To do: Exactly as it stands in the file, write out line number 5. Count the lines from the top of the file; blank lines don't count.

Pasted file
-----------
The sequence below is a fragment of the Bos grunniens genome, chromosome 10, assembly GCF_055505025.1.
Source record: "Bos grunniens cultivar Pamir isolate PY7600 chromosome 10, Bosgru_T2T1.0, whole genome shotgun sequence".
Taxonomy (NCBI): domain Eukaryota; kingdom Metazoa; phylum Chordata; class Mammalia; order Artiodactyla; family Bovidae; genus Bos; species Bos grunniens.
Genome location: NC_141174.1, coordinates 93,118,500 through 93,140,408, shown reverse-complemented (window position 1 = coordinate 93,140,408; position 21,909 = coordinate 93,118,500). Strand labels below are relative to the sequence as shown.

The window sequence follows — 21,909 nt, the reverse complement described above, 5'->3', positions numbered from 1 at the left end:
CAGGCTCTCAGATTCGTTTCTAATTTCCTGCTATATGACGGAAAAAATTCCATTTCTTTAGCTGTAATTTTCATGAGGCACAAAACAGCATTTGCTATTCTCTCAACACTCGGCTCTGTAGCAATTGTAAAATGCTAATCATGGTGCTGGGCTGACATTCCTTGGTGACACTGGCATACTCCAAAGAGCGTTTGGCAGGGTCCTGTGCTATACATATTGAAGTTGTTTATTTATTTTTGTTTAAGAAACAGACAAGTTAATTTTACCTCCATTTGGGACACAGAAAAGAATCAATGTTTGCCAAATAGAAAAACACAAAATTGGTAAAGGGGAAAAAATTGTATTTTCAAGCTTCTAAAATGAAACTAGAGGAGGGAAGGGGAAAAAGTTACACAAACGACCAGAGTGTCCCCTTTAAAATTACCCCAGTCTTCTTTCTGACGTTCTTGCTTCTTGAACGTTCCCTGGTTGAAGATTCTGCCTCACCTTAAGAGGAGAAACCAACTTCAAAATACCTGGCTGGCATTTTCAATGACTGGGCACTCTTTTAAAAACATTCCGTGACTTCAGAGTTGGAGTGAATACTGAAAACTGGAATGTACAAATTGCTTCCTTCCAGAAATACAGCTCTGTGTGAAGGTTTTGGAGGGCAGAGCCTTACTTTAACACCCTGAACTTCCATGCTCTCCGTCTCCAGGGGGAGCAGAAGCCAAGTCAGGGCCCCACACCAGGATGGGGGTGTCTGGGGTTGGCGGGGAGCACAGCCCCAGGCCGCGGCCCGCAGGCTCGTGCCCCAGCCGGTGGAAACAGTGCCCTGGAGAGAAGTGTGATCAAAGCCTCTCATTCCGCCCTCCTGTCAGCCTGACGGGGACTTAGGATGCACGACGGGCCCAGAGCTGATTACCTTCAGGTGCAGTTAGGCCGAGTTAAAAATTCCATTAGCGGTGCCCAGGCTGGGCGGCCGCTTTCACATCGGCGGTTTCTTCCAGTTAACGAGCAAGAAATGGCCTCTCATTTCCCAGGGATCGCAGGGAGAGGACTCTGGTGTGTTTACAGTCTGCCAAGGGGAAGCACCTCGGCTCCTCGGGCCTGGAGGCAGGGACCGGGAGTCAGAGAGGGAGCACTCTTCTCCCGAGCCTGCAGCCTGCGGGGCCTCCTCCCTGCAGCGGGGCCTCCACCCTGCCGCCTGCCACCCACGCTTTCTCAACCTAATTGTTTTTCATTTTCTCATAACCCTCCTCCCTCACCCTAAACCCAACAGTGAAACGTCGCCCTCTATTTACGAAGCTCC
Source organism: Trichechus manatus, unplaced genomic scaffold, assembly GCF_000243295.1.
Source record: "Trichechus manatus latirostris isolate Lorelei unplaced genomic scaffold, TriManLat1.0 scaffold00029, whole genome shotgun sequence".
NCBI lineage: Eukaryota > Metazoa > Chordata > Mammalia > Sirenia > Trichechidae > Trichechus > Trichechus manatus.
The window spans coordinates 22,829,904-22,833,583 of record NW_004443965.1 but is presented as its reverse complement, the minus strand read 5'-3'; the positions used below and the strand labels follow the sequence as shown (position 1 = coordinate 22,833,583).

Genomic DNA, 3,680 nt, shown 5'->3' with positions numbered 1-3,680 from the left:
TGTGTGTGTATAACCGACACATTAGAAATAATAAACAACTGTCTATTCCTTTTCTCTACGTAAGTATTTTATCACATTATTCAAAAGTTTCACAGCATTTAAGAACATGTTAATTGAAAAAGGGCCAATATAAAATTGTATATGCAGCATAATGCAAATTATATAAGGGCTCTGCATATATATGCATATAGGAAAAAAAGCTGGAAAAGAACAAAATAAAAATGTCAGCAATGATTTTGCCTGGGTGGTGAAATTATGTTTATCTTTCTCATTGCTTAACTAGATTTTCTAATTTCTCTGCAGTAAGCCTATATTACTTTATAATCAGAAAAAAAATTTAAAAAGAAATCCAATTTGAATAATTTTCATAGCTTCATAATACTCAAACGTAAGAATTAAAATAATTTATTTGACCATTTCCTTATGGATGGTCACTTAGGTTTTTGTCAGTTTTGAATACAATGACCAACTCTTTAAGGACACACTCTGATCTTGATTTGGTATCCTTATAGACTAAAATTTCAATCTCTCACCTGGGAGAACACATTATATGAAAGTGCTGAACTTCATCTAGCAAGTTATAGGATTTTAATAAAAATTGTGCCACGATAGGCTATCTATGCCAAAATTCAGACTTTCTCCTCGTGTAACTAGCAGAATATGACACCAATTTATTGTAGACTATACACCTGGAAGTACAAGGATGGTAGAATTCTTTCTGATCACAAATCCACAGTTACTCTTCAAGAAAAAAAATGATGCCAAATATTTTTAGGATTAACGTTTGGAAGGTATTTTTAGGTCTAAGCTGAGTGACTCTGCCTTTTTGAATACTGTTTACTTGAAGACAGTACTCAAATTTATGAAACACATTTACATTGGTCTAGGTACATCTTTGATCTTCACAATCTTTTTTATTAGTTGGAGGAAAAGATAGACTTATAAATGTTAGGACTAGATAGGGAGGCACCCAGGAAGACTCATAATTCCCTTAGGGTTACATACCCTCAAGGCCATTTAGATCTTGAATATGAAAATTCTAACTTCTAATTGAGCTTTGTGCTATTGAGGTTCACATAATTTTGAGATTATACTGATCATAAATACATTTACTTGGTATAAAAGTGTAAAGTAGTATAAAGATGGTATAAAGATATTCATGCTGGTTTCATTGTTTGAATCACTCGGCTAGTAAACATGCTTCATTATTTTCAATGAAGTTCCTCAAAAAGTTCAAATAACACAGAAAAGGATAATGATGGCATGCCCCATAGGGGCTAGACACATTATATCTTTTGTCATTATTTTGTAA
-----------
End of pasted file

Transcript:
The window sequence follows — 21,909 nt, the reverse complement described above, 5'->3', positions numbered from 1 at the left end: